FOLLOWING PROTEIN MOVEMENTS AND INTERACTIONS
A variety of methods have been developed to follow the movement and interactions of GFP-labeled proteins within living cells. One widely used method for studying the movements of GFP-labeled proteins is fluorescence recovery after photobleaching (FRAP) (Figure 1.31). In this technique, a region of interest in a cell expressing a GFP-labeled protein is bleached by exposure to high-intensity light. Fluorescence recovers over time due to the movement of unbleached GFP-labeled molecules into the bleached region, allowing the rate at which the protein moves within the cell to be determined.
Figure 1.31 Fluorescence recovery after photobleaching (FRAP) A region of a cell expressing a GFP-labeled protein is bleached with a laser. Fluorescence recovers over time as unbleached GFP-labeled molecules diffuse into the bleached region. The rate of recovery of fluorescence therefore provides a measurement of the rate of protein movement within the cell.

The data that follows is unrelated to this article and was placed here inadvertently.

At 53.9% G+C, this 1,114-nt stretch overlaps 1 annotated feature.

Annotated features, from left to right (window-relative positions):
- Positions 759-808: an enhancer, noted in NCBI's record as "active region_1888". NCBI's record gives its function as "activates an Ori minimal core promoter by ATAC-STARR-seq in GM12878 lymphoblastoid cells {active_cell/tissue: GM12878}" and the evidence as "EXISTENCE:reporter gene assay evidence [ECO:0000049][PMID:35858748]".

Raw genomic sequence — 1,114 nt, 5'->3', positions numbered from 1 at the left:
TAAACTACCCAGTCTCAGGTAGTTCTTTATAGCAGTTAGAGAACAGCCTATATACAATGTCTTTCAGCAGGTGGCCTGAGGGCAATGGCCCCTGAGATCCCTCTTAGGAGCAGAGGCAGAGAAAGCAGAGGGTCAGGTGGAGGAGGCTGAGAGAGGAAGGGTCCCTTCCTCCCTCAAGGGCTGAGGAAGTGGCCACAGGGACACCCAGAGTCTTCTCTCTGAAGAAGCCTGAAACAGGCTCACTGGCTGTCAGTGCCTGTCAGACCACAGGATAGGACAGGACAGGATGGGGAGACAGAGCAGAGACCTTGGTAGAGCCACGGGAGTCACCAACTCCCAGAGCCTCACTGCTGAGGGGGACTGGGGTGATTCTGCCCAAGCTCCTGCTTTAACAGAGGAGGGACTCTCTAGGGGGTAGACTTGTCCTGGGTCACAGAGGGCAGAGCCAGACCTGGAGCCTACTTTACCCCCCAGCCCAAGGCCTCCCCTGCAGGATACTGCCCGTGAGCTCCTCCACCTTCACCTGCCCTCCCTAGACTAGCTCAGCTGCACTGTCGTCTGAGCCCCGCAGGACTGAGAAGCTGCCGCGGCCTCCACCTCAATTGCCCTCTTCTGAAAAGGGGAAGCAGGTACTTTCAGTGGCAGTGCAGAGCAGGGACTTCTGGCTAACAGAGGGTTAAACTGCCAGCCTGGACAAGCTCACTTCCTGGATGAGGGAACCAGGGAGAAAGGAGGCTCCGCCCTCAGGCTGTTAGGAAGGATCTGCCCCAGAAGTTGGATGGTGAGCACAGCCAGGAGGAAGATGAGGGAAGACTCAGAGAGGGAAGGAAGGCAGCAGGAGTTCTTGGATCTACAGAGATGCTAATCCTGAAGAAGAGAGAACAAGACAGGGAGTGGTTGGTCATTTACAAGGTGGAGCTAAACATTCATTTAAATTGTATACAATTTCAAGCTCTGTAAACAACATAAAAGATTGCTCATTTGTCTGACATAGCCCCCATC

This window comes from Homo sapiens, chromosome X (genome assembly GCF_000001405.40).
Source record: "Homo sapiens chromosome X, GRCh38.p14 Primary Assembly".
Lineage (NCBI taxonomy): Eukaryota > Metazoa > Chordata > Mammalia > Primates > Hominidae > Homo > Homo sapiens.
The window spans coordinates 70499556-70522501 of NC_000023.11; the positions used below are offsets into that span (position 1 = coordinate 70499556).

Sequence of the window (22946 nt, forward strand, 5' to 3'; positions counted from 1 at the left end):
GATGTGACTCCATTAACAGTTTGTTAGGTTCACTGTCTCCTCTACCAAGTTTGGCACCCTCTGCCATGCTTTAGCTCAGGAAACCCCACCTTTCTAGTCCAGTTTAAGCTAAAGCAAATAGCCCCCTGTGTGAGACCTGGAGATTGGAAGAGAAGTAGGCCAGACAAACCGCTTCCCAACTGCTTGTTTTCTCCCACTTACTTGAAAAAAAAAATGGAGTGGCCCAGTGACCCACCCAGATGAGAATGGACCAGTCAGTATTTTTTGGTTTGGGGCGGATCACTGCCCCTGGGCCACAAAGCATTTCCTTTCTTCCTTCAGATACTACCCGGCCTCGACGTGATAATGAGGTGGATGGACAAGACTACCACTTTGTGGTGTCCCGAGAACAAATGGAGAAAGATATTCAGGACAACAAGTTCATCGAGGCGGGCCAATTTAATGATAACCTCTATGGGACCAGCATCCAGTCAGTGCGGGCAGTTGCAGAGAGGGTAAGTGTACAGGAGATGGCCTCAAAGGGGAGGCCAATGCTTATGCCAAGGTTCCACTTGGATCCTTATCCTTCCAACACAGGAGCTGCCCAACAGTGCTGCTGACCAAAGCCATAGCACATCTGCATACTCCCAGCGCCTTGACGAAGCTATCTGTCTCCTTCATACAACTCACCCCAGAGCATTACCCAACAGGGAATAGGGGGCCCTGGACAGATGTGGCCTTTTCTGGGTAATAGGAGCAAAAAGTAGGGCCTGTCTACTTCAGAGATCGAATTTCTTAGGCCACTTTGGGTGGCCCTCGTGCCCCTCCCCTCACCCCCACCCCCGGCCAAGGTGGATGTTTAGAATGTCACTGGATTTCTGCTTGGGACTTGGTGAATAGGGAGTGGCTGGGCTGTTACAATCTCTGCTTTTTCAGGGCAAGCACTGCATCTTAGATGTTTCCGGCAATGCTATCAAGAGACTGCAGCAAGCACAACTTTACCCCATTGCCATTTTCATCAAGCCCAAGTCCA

The interactions of two proteins with one another within a cell can be analyzed by a technique called fluorescence resonance energy transfer (FRET) (Figure 1.32). In FRET experiments, the two proteins of interest are coupled to different fluorescent dyes, such as two variants of GFP. The GFP variants are chosen to absorb and emit distinct wavelengths of light, such that the light emitted by one GFP variant excites the second. Interaction between the two proteins can then be detected by illuminating the cell with a wavelength of light that excites the first GFP variant and analyzing the wavelength of emitted light. If the proteins coupled to these GFP variants interact within the cell, the fluorescent molecules will be brought close together and the light emitted by the first GFP variant will excite the second, resulting in emission of light at the wavelength characteristic of the second variant of GFP.
Figure 1.32 Fluorescence resonance energy transfer (FRET) Two proteins are fused to different variants of GFP (GFP1 and GFP2) with distinct wavelengths for excitation and emission, chosen such that the light emitted by GFP1 excites GFP2. Cells are then illuminated with a wavelength of light that excites GFP1. If the proteins do not interact, light emitted by GFP1 will be detected. However, if the proteins do interact, GFP1 will excite GFP2, and light emitted by GFP2 will be detected.